4. One eye on the curriculum and one eye on the students. A curriculum is brought in to a teacher’s life to help guide and focus. Great teachers know the curriculum inside and out and have every intention to follow it. At least, for the most part. Why? Because great teachers know when something isn’t quite right and they’re willing to occasionally stray in order to do what needs to be done. Curriculum, often implemented by a group of people no longer in the classroom, can become outdated and, at times, irrelevant. When a great teacher sees students falling behind or needing extra attention on a specific part of what they are teaching, they make modifications to the curriculum in place to be sure that each student is getting exactly what they need. At the end of the day, a great teacher always puts their students first.
5. An open line of communication with parents. Parents are a student’s greatest teacher, which is why great teachers are sure to utilize them as much as possible. Keeping the lines of communication open between homes and classrooms allows teachers to get the support they need. The more a positive relationship can be created between a student’s two worlds, the better chance they have for success. And success and great teachers go hand-in-hand.
6. An ability to keep classroom discipline in check. While there are those memorable “fun” teachers, very few of those also make the list of “great” teachers. Fun teachers are a different breed, and don’t always have the success they desired success or a reputation that can get them too far. A fun teacher’s classroom is loud and boisterous, whereas a great teacher’s class is attentive and focused. And it’s not because a great teacher doesn’t want to have fun, they just know that students learn their best in an environment that allows for it.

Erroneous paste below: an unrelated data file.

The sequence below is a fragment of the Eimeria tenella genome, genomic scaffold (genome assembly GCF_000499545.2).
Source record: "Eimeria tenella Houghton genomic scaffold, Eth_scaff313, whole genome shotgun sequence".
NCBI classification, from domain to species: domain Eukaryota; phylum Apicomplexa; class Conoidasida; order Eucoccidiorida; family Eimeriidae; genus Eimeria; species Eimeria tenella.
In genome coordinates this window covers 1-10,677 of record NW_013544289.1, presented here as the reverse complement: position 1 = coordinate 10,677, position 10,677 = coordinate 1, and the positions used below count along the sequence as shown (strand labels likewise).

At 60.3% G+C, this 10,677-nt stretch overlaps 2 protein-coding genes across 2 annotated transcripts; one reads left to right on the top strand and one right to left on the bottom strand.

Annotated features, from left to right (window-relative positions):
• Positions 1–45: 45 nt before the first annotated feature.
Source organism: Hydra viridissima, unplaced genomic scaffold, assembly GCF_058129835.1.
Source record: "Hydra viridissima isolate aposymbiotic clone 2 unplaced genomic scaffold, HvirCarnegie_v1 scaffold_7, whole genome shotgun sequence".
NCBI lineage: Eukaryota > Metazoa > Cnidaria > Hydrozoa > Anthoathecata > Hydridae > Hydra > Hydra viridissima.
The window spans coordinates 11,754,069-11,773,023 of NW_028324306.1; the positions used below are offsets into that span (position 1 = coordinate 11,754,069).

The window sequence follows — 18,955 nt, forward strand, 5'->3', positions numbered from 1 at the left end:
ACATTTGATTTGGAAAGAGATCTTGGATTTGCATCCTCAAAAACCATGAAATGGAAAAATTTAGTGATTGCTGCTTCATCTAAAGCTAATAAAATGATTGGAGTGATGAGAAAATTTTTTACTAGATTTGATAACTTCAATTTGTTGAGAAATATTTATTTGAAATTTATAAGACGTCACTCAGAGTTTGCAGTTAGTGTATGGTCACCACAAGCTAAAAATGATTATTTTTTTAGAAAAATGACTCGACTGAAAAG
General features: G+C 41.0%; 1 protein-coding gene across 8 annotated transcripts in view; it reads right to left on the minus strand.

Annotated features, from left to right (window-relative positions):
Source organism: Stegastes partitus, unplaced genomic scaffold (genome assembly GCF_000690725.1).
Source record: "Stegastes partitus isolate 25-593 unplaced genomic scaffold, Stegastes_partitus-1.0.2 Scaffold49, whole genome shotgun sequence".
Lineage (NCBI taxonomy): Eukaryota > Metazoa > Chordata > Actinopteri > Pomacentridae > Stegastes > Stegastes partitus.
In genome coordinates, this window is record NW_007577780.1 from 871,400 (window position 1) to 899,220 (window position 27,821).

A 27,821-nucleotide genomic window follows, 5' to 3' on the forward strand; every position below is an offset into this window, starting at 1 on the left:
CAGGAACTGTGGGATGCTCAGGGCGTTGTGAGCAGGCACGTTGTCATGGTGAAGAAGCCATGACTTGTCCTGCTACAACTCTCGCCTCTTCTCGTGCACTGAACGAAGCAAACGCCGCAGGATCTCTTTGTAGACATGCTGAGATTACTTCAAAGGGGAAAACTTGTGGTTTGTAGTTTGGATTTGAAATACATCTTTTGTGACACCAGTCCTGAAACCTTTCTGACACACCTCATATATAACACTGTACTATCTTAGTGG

7. A firm grasp of the subject and a desire to continue learning. It’s no big surprise that great teachers understand what they are teaching - they have to! But what separates the good from the great is continued education. Great teachers never stop learning. They are always looking for ways to not only improve their skills as a teacher, but to also broaden their horizon within their discipline. This desire to keep learning is deeply embedded into great teachers; it’s what makes them passionate about what they are teaching and it rubs off on their students’ passion to learn.
8. Time management skills that allow for efficient work. A great teacher knows that a teacher’s time is precious. They aren’t afraid to look for the most efficient way to get things done and they know when to draw the line. It’s a short story: great teachers cannot be exhausted teachers.
9. An understanding of the importance of teaching. There is gravity and weight that come with the role of teacher. Whether the salary or recognition reflects it or not, great teachers are driven by this fact. What a teacher does each and every day in the classroom has a direct impact on the future. Great teachers want, and do, leverage this opportunity.
10. A desire to build real relationships with students. Each and every student is unique. They all have their own stories and come to the classroom with different needs. Unless a teacher builds a relationship with students, some of these needs will never be met - or even known about. Great teachers take the time to invest in their students. It’s not always easy, but it’s crucial to great teaching. Of course it’s easier to show up to teach and treat it like any other 9 to 5 job, but great teachers never do. They look forward to interacting with their students - and their students look forward to interacting with them.
Being a great teacher isn’t easy. At times it seems impossible to do everything you need to while juggling the needs and expectations of the students. But for all of those impossible days come the incredible, monumental days when you realize that you just changed a student’s life.
And that’s what great teachers live for.